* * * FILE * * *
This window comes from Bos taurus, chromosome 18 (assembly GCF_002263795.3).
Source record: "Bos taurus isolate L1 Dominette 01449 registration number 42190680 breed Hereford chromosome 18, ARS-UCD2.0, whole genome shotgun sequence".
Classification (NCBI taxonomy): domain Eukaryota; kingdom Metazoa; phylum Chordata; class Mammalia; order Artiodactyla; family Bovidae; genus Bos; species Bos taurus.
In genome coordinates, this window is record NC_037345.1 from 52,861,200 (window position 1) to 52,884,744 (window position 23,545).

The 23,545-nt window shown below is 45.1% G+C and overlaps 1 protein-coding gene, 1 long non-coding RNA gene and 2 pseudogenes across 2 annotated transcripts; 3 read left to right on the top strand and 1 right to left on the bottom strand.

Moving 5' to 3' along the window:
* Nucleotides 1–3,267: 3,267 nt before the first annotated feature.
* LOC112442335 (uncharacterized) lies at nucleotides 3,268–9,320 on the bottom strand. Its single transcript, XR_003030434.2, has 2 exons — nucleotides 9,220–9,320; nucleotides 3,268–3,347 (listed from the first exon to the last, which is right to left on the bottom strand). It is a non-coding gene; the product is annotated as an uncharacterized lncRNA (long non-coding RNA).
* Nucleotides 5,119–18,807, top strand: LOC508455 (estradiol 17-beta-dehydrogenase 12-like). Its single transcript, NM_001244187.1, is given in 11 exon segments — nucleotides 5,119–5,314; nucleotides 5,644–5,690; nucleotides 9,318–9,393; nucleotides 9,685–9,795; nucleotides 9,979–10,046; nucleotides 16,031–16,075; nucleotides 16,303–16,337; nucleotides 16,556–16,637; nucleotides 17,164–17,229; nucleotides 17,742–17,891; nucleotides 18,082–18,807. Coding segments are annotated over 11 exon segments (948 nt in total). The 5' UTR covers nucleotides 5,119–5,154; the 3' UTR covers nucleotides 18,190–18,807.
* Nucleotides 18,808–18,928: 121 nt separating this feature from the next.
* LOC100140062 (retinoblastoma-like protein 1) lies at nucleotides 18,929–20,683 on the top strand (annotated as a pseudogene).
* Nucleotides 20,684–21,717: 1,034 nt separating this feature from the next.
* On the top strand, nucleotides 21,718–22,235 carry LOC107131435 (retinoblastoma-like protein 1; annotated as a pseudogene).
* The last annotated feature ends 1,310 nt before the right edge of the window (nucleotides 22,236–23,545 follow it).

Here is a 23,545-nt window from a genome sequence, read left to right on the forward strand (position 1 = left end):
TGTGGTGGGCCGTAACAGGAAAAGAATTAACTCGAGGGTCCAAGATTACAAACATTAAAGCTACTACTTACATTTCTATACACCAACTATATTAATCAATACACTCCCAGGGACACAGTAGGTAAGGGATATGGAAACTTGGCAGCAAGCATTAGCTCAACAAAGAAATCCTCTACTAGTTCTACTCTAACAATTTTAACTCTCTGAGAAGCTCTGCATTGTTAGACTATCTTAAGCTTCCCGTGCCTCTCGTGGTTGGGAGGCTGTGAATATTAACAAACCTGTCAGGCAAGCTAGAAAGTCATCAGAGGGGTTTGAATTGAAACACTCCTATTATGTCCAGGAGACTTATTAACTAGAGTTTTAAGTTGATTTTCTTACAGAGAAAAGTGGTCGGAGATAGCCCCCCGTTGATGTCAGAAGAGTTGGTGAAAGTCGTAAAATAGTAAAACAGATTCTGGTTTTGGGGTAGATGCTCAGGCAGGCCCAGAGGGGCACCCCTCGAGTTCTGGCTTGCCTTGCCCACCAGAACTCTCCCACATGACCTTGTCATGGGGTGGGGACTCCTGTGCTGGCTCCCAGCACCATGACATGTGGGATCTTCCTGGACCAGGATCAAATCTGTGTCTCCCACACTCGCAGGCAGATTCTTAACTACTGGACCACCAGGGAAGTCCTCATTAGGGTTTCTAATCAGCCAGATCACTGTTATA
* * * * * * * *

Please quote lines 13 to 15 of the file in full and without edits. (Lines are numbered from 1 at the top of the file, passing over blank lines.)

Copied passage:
* On the top strand, nucleotides 21,718–22,235 carry LOC107131435 (retinoblastoma-like protein 1; annotated as a pseudogene).
* The last annotated feature ends 1,310 nt before the right edge of the window (nucleotides 22,236–23,545 follow it).

Here is a 23,545-nt window from a genome sequence, read left to right on the forward strand (position 1 = left end):